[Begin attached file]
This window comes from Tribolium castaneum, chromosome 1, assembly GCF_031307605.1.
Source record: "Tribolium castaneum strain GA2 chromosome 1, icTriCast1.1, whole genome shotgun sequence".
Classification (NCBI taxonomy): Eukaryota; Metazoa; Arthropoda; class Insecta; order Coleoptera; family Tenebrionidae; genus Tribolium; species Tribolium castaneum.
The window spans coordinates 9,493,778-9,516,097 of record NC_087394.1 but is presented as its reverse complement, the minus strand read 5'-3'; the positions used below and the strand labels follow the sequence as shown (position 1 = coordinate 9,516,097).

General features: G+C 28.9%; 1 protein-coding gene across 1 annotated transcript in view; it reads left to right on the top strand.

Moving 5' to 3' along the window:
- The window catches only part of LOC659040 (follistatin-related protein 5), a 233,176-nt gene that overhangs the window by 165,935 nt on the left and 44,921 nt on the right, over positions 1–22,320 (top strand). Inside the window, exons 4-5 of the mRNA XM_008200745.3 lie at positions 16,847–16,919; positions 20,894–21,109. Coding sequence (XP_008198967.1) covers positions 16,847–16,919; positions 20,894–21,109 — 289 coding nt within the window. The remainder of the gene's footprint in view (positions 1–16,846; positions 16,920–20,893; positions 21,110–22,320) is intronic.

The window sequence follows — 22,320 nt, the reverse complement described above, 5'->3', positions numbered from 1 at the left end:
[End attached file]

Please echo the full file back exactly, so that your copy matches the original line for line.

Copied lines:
This window comes from Tribolium castaneum, chromosome 1, assembly GCF_031307605.1.
Source record: "Tribolium castaneum strain GA2 chromosome 1, icTriCast1.1, whole genome shotgun sequence".
Classification (NCBI taxonomy): Eukaryota; Metazoa; Arthropoda; class Insecta; order Coleoptera; family Tenebrionidae; genus Tribolium; species Tribolium castaneum.
The window spans coordinates 9,493,778-9,516,097 of record NC_087394.1 but is presented as its reverse complement, the minus strand read 5'-3'; the positions used below and the strand labels follow the sequence as shown (position 1 = coordinate 9,516,097).

General features: G+C 28.9%; 1 protein-coding gene across 1 annotated transcript in view; it reads left to right on the top strand.

Moving 5' to 3' along the window:
- The window catches only part of LOC659040 (follistatin-related protein 5), a 233,176-nt gene that overhangs the window by 165,935 nt on the left and 44,921 nt on the right, over positions 1–22,320 (top strand). Inside the window, exons 4-5 of the mRNA XM_008200745.3 lie at positions 16,847–16,919; positions 20,894–21,109. Coding sequence (XP_008198967.1) covers positions 16,847–16,919; positions 20,894–21,109 — 289 coding nt within the window. The remainder of the gene's footprint in view (positions 1–16,846; positions 16,920–20,893; positions 21,110–22,320) is intronic.

The window sequence follows — 22,320 nt, the reverse complement described above, 5'->3', positions numbered from 1 at the left end: